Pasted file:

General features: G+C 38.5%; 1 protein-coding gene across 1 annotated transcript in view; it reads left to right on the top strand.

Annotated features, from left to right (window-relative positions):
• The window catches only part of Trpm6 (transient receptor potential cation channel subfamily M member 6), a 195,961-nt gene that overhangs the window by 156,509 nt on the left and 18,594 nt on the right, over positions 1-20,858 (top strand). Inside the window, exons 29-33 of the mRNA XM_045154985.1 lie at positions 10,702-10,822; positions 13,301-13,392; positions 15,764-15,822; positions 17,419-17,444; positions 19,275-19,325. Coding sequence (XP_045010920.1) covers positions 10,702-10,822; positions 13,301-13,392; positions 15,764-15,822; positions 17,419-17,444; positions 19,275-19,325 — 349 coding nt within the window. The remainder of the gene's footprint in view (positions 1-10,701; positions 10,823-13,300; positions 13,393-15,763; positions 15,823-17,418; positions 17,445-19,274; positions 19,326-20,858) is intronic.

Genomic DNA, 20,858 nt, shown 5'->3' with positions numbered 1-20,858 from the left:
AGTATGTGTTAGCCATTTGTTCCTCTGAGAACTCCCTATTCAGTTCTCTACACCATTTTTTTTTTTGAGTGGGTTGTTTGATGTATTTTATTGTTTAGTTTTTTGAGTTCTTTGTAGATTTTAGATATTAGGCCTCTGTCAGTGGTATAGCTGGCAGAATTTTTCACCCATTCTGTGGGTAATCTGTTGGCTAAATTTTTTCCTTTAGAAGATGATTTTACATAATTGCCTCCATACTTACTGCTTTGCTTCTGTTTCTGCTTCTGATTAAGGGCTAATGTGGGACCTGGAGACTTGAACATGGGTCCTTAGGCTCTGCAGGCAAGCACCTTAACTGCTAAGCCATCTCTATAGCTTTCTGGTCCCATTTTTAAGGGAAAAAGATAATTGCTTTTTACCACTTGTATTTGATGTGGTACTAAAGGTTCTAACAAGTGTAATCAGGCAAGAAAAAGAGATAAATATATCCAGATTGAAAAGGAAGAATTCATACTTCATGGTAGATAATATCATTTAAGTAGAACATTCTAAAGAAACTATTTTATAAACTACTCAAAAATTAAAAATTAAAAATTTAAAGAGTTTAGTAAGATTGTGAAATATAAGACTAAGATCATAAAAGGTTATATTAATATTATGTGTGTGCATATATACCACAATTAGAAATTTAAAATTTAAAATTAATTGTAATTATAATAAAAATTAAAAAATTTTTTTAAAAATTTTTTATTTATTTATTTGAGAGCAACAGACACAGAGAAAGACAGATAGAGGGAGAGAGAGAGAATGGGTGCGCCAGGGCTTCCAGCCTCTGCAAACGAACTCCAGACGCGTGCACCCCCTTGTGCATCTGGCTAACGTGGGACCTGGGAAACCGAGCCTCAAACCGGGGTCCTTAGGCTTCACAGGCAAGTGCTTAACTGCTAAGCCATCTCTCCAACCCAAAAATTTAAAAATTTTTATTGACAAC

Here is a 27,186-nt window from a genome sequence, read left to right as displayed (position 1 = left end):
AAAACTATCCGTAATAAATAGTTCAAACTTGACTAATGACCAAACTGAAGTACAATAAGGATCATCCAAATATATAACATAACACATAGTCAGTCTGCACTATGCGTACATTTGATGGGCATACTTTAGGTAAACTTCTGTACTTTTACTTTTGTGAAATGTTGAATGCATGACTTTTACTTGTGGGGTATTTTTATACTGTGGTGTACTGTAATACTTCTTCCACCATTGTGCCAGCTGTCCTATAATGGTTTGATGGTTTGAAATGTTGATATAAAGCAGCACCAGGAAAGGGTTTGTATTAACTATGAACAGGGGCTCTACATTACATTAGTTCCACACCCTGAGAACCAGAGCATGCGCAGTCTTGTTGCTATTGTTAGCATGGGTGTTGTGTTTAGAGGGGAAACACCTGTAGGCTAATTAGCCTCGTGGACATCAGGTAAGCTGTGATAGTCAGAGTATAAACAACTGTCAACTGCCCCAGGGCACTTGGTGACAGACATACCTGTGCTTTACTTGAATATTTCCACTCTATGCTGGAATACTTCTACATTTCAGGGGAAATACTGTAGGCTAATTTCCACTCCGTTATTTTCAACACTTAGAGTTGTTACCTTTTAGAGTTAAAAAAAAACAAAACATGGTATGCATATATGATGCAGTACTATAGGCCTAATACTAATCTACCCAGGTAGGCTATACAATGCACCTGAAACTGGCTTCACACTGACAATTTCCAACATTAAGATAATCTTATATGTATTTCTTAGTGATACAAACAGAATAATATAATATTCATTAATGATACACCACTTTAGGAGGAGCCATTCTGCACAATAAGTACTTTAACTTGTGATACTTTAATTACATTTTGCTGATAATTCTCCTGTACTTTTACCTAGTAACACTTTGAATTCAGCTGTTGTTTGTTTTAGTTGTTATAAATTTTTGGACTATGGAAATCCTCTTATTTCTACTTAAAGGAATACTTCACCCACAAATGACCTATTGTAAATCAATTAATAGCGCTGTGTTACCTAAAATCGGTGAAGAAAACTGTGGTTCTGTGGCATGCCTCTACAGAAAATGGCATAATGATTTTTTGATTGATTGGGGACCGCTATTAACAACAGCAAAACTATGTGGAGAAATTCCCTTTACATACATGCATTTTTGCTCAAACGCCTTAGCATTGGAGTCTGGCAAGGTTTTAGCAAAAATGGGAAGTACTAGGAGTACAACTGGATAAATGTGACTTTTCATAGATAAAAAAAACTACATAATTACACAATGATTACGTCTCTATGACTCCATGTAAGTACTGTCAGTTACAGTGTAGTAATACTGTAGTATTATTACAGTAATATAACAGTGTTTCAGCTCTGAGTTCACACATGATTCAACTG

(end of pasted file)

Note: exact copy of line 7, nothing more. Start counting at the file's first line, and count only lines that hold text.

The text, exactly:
AAAACTATCCGTAATAAATAGTTCAAACTTGACTAATGACCAAACTGAAGTACAATAAGGATCATCCAAATATATAACATAACACATAGTCAGTCTGCACTATGCGTACATTTGATGGGCATACTTTAGGTAAACTTCTGTACTTTTACTTTTGTGAAATGTTGAATGCATGACTTTTACTTGTGGGGTATTTTTATACTGTGGTGTACTGTAATACTTCTTCCACCATTGTGCCAGCTGTCCTATAATGGTTTGATGGTTTGAAATGTTGATATAAAGCAGCACCAGGAAAGGGTTTGTATTAACTATGAACAGGGGCTCTACATTACATTAGTTCCACACCCTGAGAACCAGAGCATGCGCAGTCTTGTTGCTATTGTTAGCATGGGTGTTGTGTTTAGAGGGGAAACACCTGTAGGCTAATTAGCCTCGTGGACATCAGGTAAGCTGTGATAGTCAGAGTATAAACAACTGTCAACTGCCCCAGGGCACTTGGTGACAGACATACCTGTGCTTTACTTGAATATTTCCACTCTATGCTGGAATACTTCTACATTTCAGGGGAAATACTGTAGGCTAATTTCCACTCCGTTATTTTCAACACTTAGAGTTGTTACCTTTTAGAGTTAAAAAAAAACAAAACATGGTATGCATATATGATGCAGTACTATAGGCCTAATACTAATCTACCCAGGTAGGCTATACAATGCACCTGAAACTGGCTTCACACTGACAATTTCCAACATTAAGATAATCTTATATGTATTTCTTAGTGATACAAACAGAATAATATAATATTCATTAATGATACACCACTTTAGGAGGAGCCATTCTGCACAATAAGTACTTTAACTTGTGATACTTTAATTACATTTTGCTGATAATTCTCCTGTACTTTTACCTAGTAACACTTTGAATTCAGCTGTTGTTTGTTTTAGTTGTTATAAATTTTTGGACTATGGAAATCCTCTTATTTCTACTTAAAGGAATACTTCACCCACAAATGACCTATTGTAAATCAATTAATAGCGCTGTGTTACCTAAAATCGGTGAAGAAAACTGTGGTTCTGTGGCATGCCTCTACAGAAAATGGCATAATGATTTTTTGATTGATTGGGGACCGCTATTAACAACAGCAAAACTATGTGGAGAAATTCCCTTTACATACATGCATTTTTGCTCAAACGCCTTAGCATTGGAGTCTGGCAAGGTTTTAGCAAAAATGGGAAGTACTAGGAGTACAACTGGATAAATGTGACTTTTCATAGATAAAAAAAACTACATAATTACACAATGATTACGTCTCTATGACTCCATGTAAGTACTGTCAGTTACAGTGTAGTAATACTGTAGTATTATTACAGTAATATAACAGTGTTTCAGCTCTGAGTTCACACATGATTCAACTG